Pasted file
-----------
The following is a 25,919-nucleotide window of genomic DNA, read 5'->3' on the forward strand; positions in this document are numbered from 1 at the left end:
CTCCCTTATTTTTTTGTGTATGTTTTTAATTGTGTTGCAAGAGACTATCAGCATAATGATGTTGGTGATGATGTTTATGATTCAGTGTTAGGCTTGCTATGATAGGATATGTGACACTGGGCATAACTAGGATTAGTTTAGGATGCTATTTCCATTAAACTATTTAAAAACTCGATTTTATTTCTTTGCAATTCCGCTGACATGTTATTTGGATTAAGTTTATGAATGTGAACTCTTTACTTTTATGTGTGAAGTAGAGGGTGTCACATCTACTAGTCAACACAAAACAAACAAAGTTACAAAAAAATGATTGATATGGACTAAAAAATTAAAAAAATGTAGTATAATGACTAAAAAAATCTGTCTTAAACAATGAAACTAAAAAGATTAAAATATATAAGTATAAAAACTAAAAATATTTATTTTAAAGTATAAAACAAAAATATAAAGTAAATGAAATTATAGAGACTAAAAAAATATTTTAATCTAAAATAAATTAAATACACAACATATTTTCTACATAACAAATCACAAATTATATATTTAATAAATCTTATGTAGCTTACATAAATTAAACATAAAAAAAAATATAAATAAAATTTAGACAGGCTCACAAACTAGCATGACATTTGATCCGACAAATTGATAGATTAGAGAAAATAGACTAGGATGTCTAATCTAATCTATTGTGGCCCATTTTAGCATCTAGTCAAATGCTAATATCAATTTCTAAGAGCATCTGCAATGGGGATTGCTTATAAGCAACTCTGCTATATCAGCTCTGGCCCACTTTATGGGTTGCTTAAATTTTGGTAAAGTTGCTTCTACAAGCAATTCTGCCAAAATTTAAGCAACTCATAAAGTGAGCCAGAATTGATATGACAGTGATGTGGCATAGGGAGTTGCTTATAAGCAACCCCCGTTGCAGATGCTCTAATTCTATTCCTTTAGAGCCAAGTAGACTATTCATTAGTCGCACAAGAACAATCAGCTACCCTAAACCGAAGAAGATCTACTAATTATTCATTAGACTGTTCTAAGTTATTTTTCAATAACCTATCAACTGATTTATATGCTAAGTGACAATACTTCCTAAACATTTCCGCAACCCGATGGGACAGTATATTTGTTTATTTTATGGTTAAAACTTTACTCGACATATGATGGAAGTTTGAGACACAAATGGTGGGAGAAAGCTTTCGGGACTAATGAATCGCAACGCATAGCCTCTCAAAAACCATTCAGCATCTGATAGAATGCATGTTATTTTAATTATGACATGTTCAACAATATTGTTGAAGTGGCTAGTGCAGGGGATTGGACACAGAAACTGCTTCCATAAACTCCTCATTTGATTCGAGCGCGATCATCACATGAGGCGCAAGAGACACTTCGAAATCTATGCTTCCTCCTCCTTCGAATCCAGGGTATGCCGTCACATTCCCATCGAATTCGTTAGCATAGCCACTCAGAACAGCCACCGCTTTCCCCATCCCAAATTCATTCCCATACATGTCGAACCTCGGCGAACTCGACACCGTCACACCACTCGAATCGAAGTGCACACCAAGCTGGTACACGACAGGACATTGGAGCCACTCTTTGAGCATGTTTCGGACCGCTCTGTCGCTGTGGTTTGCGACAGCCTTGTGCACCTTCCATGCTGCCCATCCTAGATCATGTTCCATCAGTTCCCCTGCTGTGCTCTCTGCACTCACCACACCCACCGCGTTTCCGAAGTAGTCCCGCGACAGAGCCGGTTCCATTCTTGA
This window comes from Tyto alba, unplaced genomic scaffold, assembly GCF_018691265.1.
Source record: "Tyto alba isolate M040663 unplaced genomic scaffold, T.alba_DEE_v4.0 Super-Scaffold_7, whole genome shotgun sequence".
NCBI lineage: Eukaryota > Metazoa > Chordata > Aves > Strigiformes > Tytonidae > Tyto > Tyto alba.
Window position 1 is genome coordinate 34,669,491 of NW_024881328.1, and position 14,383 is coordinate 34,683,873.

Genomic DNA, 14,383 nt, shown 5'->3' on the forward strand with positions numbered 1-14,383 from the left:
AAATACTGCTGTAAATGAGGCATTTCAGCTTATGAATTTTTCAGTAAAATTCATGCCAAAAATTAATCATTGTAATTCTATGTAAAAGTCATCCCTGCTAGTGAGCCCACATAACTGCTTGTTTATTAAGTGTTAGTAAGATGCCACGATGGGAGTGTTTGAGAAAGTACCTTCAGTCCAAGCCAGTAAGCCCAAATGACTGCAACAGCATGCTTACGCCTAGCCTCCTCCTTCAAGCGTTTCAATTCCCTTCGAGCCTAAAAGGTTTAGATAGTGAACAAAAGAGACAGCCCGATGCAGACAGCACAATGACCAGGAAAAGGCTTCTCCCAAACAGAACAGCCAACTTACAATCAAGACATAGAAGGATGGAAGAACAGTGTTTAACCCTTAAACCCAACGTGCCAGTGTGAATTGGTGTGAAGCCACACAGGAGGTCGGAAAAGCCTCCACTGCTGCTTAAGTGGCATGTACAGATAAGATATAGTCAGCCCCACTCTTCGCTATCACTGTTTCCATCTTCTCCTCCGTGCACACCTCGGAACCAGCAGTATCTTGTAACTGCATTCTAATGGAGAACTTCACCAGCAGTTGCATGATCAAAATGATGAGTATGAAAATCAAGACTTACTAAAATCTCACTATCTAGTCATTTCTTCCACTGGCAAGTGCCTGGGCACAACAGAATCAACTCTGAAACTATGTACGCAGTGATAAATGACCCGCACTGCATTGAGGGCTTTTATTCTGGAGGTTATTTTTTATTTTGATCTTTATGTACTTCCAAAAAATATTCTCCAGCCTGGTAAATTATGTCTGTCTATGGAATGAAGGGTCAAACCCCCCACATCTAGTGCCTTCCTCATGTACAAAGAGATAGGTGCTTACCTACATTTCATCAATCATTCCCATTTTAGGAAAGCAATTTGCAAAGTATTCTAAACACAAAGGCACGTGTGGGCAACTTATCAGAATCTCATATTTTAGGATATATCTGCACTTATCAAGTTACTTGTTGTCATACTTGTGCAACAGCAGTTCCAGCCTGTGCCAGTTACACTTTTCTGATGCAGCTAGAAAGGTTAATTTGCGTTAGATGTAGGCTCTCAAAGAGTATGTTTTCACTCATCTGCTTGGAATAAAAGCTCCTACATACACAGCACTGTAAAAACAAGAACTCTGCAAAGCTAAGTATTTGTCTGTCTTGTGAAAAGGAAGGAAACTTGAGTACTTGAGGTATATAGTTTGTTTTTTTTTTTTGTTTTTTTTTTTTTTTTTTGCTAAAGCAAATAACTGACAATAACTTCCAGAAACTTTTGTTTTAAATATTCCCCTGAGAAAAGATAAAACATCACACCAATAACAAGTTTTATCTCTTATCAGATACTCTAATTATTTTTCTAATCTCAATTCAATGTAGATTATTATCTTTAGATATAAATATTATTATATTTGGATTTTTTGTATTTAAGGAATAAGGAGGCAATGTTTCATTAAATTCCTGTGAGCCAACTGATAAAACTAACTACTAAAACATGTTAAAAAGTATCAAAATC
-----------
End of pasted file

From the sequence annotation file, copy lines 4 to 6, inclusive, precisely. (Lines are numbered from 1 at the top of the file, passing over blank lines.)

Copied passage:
Source record: "Tyto alba isolate M040663 unplaced genomic scaffold, T.alba_DEE_v4.0 Super-Scaffold_7, whole genome shotgun sequence".
NCBI lineage: Eukaryota > Metazoa > Chordata > Aves > Strigiformes > Tytonidae > Tyto > Tyto alba.
Window position 1 is genome coordinate 34,669,491 of NW_024881328.1, and position 14,383 is coordinate 34,683,873.